Sexual and Gender-based Misconduct Support Information for Supervisors and Managers

The University of Michigan is committed to creating and sustaining a safe, harassment-free working and learning environment for all. As an institution, U-M has a responsibility to equip supervisors/managers with the proper tools, information and support in order to model and sustain a respectful community for all. 

As a leader, one of your most important responsibilities is to be a steward of U-M’s desired culture. You are pivotal in ensuring that U-M employees work in an environment that allows them to succeed in their work-life by bringing their complete skills to work, without the fear of sexual harassment. 

Your Responsibilities as a Manager or Supervisor

As a supervisor, It is critical that you understand your responsibilities as a leader so that you can respond appropriately if an employee initiates a discussion about sexual harassment. 

  • All supervisors, regardless of how many employees they supervise  including student employees and GSI’s  are considered Individuals with Reporting Obligations (IRO). As such, they must respond appropriately when they learn of allegations of workplace harassment or discrimination from employees or about employees. Additional resources for IRO’s are included at the end of this section.

  • If you learn of a concern of possible sexual harassment or misconduct relating to a staff or faculty member within your role as a supervisor/manager you have an obligation to make a report to the Equity, Civil Rights and Title IX office. This means that a conversation with your faculty/staff member about these matters cannot be confidential, and you should inform them of this fact should the question arise. You can explain that you take their concerns seriously, the goal is to stop the behavior, and the most effective way to do that is to report their concerns so that the matter may be reviewed. You can also let them know that they have options with respect to what happens next, and they will always be able to choose whether they want to participate in any next steps that may be necessary.

  • A list of confidential resources for the staff/faculty member to discuss the experience of sexual harassment and misconduct is available. These resources can help an employee understand their options for moving forward and provide support in that process should they choose to make a report. Be sure that the staff/faculty member knows that only those resources on the list of confidential resources are confidential for this matter. Human Resources and ECRT will address all concerns that are brought to them.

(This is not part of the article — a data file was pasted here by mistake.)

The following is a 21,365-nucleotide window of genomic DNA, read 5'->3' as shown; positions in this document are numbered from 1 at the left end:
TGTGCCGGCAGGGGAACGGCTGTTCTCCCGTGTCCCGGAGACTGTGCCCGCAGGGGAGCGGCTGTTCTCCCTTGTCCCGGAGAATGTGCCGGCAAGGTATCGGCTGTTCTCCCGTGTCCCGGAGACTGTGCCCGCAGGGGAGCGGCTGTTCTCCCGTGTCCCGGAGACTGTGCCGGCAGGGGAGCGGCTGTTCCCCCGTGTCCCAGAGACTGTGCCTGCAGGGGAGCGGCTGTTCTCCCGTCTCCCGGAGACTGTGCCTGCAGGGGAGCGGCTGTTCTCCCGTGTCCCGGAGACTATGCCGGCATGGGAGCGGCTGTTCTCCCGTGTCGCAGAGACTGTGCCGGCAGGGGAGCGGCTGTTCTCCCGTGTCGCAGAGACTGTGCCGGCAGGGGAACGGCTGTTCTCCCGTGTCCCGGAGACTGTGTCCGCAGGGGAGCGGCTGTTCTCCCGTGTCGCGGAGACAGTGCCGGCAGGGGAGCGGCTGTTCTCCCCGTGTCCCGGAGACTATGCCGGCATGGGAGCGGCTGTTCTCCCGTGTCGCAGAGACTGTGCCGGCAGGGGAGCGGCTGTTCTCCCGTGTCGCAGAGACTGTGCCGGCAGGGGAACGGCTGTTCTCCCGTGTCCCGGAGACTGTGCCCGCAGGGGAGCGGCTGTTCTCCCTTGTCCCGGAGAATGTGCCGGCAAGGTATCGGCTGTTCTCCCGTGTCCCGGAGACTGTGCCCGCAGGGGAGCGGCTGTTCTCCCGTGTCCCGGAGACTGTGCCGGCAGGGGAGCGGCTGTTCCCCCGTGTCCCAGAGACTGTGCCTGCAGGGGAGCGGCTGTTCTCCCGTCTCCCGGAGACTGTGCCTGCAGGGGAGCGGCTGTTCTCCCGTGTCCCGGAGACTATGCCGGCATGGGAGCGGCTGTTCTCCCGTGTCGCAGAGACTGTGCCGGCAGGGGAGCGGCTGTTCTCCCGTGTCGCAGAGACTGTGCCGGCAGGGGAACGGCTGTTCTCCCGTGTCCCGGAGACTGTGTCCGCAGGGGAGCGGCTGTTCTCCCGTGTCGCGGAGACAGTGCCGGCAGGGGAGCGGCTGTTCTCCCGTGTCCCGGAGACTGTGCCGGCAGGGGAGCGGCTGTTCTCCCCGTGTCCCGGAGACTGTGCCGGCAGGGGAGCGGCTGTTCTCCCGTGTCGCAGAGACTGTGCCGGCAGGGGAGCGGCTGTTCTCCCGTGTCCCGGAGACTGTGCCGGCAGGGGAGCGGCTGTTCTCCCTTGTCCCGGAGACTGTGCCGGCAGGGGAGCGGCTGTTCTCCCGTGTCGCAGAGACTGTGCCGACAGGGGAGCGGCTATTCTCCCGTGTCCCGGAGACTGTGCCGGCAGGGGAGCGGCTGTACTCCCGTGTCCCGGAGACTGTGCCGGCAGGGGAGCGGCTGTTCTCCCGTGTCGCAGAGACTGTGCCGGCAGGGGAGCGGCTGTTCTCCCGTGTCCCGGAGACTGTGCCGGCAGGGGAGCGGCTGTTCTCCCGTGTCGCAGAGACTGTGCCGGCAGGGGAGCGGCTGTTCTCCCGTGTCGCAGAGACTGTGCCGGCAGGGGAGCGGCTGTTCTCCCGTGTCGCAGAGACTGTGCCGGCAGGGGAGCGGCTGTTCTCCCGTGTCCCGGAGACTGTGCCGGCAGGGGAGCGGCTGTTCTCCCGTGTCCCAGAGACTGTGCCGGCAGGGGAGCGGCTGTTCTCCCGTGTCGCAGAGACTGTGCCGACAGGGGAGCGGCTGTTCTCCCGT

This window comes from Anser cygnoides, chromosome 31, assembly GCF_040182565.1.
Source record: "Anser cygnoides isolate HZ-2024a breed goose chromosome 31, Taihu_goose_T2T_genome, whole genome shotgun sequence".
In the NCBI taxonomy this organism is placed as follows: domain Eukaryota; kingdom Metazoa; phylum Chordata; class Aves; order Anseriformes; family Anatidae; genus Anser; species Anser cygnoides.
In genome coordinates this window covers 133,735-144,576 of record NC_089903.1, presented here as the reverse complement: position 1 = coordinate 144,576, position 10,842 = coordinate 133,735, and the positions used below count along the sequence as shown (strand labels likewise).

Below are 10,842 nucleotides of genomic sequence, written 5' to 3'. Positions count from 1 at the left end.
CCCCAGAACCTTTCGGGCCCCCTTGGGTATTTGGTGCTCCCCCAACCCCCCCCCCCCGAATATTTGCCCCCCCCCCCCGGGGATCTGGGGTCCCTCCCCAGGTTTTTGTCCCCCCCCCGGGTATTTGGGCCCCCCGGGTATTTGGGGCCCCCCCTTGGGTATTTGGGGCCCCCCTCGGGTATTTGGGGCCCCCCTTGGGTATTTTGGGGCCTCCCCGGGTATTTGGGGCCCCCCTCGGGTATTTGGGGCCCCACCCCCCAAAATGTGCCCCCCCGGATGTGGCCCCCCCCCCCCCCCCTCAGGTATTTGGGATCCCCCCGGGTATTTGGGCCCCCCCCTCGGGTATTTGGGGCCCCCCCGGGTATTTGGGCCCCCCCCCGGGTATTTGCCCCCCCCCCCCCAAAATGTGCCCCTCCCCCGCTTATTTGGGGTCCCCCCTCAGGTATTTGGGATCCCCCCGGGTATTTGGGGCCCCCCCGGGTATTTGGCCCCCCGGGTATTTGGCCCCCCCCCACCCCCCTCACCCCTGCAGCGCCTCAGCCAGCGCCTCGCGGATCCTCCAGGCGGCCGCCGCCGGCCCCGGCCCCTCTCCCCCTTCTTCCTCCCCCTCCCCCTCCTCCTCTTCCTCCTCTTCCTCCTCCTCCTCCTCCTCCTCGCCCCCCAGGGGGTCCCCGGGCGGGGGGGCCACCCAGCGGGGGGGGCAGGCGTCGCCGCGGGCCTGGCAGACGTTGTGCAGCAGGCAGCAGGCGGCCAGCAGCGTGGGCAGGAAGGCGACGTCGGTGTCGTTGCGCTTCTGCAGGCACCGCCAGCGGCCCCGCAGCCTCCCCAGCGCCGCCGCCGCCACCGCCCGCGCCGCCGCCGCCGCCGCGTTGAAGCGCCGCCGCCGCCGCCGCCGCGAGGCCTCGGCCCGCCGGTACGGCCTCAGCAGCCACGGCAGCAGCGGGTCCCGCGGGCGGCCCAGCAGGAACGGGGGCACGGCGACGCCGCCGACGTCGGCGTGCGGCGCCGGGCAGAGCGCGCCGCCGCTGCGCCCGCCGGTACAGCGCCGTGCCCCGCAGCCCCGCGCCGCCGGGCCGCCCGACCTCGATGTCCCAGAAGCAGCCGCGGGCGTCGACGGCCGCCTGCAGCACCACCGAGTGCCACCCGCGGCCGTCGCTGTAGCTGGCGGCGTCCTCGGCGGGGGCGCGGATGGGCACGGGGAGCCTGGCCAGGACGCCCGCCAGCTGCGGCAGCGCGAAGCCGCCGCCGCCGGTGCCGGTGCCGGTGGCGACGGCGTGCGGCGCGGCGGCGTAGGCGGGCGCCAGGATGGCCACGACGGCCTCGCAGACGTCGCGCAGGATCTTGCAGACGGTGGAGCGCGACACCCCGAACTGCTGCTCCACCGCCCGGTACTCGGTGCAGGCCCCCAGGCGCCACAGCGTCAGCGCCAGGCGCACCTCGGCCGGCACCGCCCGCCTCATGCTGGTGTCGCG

• If, after providing this information, your staff/faculty member still wishes to share their information with you, let them know that you will partner with them to support the required reporting process that is in place. If the behavior was of a sexual nature, or involves dynamics related to a protected class, consult with the Equity, Civil Rights and Title IX (ECRT) Office. An investigator who is specially trained to handle these situations can determine if a formal complaint should be filed.

  • If the behavior was not sexual in nature or otherwise based on a protected class but is behavior not conducive to a healthy working environment (e.g., insulting someone, harshly criticizing someone or offensive joking), consult with HR. If you have any questions about which office is most appropriate to respond, contact ECRT for consultation.

  • Whether the staff/faculty member decides to share their information with you or not, thank them for coming forward and express how much you appreciate the trust they exhibited in approaching you. Reiterate your commitment to maintaining a workplace environment where all can flourish. Let them know that you welcome their feedback about any actions that can be taken to improve the workplace culture (in more general terms).

Resources for Individuals with Reporting Obligations (IROs)

Visit ECRT’s IRO page to find:

  • Information about the important role of an IRO
  • How to identify if you are an IRO
  • Training and resources

Learning and Development Opportunities for Your Team

In 2019, the university introduced a new sexual harassment educational module Cultivating a Culture of Respect. This training is required for all faculty and staff on all U-M campuses. Additionally, based upon the particulars of your work environment, you may consider some learning and development opportunities for your team.